I can still remember the exact moment I made up my mind that I wanted to cover the Summer Olympic Games.
As an “80s baby,” I was in diapers during the ’88 Olympics and too young to appreciate ’92. So as a nine-year-old, summer birthday-girl growing up in Oklahoma City, 1996 was my inaugural Olympic year.
And I was all in.
My love actually began to blossom weeks before opening ceremony. My dad, visiting Atlanta on business, decided to bring me along to watch the Track and Field Olympic Trials. I still remember my first time seeing the Olympic Cauldron. Growing up in Oklahoma City, tall buildings – truly tall buildings – were a rarity. So when we arrived for our first day at the track, I was immediately struck by the Olympic Torch. Of course, at the time, it was not every day that one saw an ornate cauldron looming in the sky. But I remember being awestruck by how tall it seemed. I stopped to take it in. The stairs – would somebody really climb those all the way to the top? What will it look like when it’s all lit up? For the rest of our trip, that torch became a beacon. In the stadium, riding in the car – I would stop and search for that torch, and stare – probably still in disbelief that it was really there.
Then, there was the excitement. It seemed literally every hour, every minute of the trials, the village was buzzing. Former Olympic icons popped up at every turn. My dad introduced me to Flo-Jo (in my 9-year-old mind, the beautiful lady with the really long, colorful nails). And when a race hit the track, it seemed all time stood still.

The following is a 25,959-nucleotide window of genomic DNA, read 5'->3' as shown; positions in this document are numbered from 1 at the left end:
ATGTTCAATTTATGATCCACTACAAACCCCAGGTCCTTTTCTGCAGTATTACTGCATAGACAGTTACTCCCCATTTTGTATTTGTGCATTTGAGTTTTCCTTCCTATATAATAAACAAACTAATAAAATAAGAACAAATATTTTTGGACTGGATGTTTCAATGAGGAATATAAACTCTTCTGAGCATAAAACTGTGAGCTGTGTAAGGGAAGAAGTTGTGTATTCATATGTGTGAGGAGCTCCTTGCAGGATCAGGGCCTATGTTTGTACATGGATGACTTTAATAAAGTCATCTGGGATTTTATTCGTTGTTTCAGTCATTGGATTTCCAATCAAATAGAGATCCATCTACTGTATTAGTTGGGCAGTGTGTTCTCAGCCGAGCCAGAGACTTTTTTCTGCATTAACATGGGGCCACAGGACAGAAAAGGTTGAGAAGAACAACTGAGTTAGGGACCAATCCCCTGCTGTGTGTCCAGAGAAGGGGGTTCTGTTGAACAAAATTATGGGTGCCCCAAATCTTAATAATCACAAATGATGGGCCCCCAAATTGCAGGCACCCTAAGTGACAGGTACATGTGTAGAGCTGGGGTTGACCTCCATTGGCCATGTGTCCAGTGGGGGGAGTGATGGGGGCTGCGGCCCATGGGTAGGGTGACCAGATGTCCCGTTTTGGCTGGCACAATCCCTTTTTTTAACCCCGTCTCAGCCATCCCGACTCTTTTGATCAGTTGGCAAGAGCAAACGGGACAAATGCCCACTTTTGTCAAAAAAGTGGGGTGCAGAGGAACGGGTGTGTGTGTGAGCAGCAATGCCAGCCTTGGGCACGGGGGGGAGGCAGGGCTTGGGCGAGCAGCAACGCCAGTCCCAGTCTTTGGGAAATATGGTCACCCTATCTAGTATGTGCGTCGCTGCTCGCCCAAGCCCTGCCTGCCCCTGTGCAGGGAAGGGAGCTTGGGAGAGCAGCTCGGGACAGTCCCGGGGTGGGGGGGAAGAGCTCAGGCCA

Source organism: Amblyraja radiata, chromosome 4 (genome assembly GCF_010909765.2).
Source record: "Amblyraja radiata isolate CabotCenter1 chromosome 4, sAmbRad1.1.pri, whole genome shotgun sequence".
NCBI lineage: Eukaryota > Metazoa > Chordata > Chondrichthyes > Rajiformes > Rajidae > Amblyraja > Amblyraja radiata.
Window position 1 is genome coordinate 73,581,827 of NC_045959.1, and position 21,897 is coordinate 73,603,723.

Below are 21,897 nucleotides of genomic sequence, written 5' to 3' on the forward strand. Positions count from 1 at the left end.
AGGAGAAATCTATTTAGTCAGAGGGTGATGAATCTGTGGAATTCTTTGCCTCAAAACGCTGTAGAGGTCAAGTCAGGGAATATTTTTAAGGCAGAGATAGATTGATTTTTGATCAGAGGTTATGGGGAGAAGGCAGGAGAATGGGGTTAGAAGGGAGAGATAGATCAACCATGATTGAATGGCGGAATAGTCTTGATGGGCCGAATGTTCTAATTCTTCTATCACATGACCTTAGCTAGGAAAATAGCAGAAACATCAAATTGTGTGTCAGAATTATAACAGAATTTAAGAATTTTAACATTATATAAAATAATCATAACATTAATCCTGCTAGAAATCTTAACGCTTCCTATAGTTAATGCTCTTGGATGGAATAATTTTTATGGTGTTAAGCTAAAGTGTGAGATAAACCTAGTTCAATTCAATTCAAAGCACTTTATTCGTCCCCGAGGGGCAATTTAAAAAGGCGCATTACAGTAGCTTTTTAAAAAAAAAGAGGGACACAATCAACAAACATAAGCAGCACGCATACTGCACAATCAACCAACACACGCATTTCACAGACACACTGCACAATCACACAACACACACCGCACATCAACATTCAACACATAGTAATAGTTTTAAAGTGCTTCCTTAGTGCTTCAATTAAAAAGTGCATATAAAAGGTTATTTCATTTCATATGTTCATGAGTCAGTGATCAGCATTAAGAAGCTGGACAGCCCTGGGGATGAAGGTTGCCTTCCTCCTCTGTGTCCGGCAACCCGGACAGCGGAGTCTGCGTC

I loved every second of it.
When we went home to Oklahoma, and the sights and sounds of the trials gave way to televised coverage, my excitement didn’t dwindle one bit. I watched my first gymnastics competitions. Saw swimming at a level I didn’t even know existed. Marveled at the precision of the divers. Even found myself mesmerized by the weight lifting competitions.
But even more than that – I loved the little details. I memorized the commercials (the Jordan commercial with Mary J. Blige covering Stevie Wonder’s “Overjoyed” was my favorite). The Olympic fanfare became my theme music – I hummed it everywhere I went.
And so it went, for every Olympic cycle thereafter. Sydney. Athens. Beijing. London. From teenager to college student to working adult: every four years, for nearly three weeks during the summer, I was transfixed.
When we traveled to Atlanta to watch the trials that summer, I already knew in my little mind that I wanted to grow up to be a reporter.
But by the end of that summer, I had an additional goal: I wanted, so desperately, to one day be a reporter at the Olympics.
At age nine, I remember thinking there was something so magical about the Olympics. The spirit. The excitement surrounding athletes in any sport, simply because they were wearing “USA” on their chest. And as I got older, that “magic” never faded.
If you interview an Olympic-bound athlete, many times they will tell you competing in the Olympic Games is the fulfillment of a long-time goal, launched as a little kid in summer track clubs, kiddie swim camps or high school fencing leagues.
More often than not, they will say making it to the Olympics is a dream come true.
But as I learned a long time ago, athletes aren’t the only ones with Olympic dreams.
Thanks to the reach of television, millions of people worldwide, including nine-year-old Blayne, have proof that “Olympic Magic” extends far beyond the fields of competition.
Now, two decades later, helping bring that magic to others through my own coverage, is more than coming full circle.
It’s my Olympic Dream coming true.